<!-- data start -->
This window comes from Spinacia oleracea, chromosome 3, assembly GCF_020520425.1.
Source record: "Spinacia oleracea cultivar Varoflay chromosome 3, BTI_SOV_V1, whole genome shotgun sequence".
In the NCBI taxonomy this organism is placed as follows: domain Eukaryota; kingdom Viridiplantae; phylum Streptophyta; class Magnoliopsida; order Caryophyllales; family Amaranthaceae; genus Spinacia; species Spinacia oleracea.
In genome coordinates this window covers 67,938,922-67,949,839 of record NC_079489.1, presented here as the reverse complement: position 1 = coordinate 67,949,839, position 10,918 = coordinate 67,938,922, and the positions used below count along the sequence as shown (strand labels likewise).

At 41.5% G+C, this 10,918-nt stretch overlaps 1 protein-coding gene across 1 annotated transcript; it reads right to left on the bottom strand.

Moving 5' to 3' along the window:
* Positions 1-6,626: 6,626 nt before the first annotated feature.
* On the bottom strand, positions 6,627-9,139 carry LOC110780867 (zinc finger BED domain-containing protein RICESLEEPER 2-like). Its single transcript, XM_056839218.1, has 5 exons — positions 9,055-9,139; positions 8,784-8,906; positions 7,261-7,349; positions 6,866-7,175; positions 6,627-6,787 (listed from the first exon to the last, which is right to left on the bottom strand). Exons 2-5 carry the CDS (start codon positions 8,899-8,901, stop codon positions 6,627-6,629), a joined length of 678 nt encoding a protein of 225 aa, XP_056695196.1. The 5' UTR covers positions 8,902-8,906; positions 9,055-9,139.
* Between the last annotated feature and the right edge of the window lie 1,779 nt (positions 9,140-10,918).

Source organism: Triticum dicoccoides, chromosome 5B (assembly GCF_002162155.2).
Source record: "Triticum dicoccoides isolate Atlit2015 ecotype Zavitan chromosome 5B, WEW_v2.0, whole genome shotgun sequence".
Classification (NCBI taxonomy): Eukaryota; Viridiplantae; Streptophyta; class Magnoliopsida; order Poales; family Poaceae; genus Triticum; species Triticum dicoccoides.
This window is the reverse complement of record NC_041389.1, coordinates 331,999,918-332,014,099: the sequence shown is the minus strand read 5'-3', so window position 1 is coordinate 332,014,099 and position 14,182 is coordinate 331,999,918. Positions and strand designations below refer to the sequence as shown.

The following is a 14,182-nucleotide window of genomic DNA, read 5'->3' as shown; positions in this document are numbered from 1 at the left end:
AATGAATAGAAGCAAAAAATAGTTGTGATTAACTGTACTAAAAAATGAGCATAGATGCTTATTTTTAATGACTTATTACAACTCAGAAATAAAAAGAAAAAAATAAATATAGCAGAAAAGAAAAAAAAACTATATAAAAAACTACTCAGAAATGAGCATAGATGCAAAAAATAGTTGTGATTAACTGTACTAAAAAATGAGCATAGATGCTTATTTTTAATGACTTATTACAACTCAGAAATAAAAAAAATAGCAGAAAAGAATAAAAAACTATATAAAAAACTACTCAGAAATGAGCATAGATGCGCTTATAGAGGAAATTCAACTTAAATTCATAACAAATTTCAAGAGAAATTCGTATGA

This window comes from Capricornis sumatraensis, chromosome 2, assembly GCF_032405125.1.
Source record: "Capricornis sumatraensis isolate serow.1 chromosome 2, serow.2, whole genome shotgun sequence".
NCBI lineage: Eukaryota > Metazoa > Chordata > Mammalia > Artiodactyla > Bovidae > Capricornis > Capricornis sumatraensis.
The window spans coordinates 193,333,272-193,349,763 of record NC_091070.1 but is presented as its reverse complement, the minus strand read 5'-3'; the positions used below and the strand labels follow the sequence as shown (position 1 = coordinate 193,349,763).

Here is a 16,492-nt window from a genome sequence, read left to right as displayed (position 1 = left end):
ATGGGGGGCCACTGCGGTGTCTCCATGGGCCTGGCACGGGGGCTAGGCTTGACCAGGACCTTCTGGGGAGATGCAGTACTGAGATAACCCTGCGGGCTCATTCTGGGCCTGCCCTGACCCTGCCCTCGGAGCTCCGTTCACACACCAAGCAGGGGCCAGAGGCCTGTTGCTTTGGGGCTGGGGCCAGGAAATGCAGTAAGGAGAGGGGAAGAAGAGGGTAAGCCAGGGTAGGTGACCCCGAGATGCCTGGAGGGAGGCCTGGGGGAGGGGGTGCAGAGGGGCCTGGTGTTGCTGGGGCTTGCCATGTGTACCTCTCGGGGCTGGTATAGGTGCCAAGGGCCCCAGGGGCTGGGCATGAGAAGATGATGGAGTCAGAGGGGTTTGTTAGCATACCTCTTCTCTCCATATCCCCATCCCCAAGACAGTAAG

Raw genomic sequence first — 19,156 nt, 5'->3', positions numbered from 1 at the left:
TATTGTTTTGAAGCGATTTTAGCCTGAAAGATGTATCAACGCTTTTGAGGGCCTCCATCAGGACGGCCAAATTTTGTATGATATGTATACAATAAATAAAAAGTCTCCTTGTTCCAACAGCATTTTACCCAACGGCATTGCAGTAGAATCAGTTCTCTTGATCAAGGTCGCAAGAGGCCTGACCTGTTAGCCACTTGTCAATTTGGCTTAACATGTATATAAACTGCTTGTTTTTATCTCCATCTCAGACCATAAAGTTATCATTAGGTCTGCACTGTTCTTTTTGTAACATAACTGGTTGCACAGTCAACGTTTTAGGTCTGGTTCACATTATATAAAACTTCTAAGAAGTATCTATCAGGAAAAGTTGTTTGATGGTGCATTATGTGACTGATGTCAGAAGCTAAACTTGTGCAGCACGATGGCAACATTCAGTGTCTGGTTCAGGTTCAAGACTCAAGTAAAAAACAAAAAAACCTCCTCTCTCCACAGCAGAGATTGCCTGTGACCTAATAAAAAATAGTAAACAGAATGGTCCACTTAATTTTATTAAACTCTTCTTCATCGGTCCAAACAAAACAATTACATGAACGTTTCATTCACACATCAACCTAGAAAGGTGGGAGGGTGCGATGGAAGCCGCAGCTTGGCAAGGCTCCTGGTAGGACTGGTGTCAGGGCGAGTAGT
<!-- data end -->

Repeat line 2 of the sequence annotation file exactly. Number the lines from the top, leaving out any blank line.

Source record: "Spinacia oleracea cultivar Varoflay chromosome 3, BTI_SOV_V1, whole genome shotgun sequence".